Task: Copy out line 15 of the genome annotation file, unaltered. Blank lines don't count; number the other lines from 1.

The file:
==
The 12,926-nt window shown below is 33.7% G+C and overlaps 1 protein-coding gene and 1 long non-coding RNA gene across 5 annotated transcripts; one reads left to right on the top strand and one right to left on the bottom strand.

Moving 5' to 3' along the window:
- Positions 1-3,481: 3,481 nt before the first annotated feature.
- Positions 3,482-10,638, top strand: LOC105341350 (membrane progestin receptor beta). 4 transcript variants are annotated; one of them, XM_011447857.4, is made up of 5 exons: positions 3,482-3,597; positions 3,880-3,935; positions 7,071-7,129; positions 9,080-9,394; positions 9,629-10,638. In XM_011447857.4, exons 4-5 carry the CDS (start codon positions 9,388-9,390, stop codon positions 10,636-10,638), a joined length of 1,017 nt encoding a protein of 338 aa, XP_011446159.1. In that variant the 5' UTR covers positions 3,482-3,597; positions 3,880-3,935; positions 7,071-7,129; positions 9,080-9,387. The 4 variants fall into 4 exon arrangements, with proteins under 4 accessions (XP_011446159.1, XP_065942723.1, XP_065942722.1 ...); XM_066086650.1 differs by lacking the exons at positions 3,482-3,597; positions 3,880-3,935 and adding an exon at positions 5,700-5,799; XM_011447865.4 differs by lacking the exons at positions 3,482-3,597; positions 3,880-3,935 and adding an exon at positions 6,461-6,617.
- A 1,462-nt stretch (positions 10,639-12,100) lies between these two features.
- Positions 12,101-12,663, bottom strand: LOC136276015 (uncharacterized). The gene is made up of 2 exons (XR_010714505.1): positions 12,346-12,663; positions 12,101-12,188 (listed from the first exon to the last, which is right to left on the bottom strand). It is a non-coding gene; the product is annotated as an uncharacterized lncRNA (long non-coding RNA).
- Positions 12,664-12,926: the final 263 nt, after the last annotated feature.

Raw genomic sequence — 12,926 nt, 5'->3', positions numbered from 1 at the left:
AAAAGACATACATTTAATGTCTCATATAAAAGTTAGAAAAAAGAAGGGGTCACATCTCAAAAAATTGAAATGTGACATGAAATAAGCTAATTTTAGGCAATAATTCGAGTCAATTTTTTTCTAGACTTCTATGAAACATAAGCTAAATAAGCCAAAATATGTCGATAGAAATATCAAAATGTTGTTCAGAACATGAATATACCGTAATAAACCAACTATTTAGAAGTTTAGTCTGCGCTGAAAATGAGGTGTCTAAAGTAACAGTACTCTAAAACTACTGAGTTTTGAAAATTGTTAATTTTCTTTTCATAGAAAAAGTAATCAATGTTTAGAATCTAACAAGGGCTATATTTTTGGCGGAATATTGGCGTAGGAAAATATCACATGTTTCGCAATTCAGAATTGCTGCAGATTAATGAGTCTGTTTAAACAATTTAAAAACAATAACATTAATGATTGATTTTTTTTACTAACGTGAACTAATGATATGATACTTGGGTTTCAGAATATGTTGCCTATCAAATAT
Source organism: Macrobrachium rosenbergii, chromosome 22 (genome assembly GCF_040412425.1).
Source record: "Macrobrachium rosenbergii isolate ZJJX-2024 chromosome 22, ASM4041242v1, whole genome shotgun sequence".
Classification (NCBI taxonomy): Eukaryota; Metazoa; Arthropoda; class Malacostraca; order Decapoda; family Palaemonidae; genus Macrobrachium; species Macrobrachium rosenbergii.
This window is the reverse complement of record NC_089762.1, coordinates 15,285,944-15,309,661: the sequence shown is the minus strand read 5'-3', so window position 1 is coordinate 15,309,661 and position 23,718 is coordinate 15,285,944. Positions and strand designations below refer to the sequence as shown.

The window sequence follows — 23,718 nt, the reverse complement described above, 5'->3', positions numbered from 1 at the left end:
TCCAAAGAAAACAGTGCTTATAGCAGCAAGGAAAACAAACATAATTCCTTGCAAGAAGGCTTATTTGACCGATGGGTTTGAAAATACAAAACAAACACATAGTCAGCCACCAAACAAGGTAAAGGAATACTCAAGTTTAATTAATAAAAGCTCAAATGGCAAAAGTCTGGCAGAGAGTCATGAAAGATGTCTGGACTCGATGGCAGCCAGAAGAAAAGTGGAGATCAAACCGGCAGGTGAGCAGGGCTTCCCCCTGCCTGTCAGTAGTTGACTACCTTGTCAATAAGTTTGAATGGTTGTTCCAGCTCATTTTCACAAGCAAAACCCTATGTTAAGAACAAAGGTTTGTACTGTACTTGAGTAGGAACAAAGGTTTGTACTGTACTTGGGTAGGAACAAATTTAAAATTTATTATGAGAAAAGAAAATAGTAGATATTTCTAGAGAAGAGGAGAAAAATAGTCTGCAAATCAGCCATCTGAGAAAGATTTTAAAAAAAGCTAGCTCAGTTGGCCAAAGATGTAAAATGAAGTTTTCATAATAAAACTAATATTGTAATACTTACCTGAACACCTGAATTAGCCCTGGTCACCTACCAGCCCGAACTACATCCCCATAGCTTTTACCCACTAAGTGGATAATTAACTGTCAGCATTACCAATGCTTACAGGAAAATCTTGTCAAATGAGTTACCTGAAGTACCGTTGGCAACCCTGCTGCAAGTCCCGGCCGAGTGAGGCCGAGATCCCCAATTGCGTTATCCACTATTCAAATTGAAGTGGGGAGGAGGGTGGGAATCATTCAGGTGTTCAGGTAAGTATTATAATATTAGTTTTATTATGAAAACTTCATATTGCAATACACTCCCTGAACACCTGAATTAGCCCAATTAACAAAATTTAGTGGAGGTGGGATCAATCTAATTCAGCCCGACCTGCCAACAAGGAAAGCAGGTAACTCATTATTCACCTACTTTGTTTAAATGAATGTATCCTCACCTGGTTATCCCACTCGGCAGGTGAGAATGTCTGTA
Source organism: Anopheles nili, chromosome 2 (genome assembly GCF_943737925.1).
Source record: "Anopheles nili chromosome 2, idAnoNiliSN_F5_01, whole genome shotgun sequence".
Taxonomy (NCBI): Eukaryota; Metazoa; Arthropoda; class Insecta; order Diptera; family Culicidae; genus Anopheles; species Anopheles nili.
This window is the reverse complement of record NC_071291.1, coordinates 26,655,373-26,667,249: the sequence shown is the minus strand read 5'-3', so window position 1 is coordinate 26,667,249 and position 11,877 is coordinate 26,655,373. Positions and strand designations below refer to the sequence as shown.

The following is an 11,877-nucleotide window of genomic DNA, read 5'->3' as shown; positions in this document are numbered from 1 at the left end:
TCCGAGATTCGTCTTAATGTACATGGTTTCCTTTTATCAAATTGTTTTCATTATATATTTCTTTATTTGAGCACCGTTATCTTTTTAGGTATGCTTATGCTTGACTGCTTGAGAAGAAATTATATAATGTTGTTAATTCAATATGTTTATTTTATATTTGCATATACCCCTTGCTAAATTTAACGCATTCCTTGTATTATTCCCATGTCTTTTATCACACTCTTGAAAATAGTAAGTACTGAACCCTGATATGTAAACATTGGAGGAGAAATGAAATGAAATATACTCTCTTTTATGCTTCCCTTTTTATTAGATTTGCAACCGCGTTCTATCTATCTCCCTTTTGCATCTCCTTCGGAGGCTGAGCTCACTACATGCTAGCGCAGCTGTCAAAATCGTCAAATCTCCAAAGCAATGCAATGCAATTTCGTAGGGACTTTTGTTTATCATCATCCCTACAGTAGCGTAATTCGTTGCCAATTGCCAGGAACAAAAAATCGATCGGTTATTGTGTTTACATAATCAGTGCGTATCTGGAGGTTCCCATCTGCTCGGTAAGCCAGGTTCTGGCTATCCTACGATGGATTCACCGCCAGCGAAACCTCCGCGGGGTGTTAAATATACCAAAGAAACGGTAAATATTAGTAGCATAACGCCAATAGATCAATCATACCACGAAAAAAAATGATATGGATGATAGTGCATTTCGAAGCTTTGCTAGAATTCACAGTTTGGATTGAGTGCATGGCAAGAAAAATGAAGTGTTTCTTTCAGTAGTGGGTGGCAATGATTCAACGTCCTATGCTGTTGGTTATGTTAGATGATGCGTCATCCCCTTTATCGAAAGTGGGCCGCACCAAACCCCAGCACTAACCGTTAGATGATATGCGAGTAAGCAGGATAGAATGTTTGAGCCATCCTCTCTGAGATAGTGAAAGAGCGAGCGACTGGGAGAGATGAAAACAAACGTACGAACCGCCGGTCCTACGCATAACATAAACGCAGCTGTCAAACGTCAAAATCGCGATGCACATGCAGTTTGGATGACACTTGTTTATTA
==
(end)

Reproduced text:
TCCAAAGAAAACAGTGCTTATAGCAGCAAGGAAAACAAACATAATTCCTTGCAAGAAGGCTTATTTGACCGATGGGTTTGAAAATACAAAACAAACACATAGTCAGCCACCAAACAAGGTAAAGGAATACTCAAGTTTAATTAATAAAAGCTCAAATGGCAAAAGTCTGGCAGAGAGTCATGAAAGATGTCTGGACTCGATGGCAGCCAGAAGAAAAGTGGAGATCAAACCGGCAGGTGAGCAGGGCTTCCCCCTGCCTGTCAGTAGTTGACTACCTTGTCAATAAGTTTGAATGGTTGTTCCAGCTCATTTTCACAAGCAAAACCCTATGTTAAGAACAAAGGTTTGTACTGTACTTGAGTAGGAACAAAGGTTTGTACTGTACTTGGGTAGGAACAAATTTAAAATTTATTATGAGAAAAGAAAATAGTAGATATTTCTAGAGAAGAGGAGAAAAATAGTCTGCAAATCAGCCATCTGAGAAAGATTTTAAAAAAAGCTAGCTCAGTTGGCCAAAGATGTAAAATGAAGTTTTCATAATAAAACTAATATTGTAATACTTACCTGAACACCTGAATTAGCCCTGGTCACCTACCAGCCCGAACTACATCCCCATAGCTTTTACCCACTAAGTGGATAATTAACTGTCAGCATTACCAATGCTTACAGGAAAATCTTGTCAAATGAGTTACCTGAAGTACCGTTGGCAACCCTGCTGCAAGTCCCGGCCGAGTGAGGCCGAGATCCCCAATTGCGTTATCCACTATTCAAATTGAAGTGGGGAGGAGGGTGGGAATCATTCAGGTGTTCAGGTAAGTATTATAATATTAGTTTTATTATGAAAACTTCATATTGCAATACACTCCCTGAACACCTGAATTAGCCCAATTAACAAAATTTAGTGGAGGTGGGATCAATCTAATTCAGCCCGACCTGCCAACAAGGAAAGCAGGTAACTCATTATTCACCTACTTTGTTTAAATGAATGTATCCTCACCTGGTTATCCCACTCGGCAGGTGAGAATGTCTGTA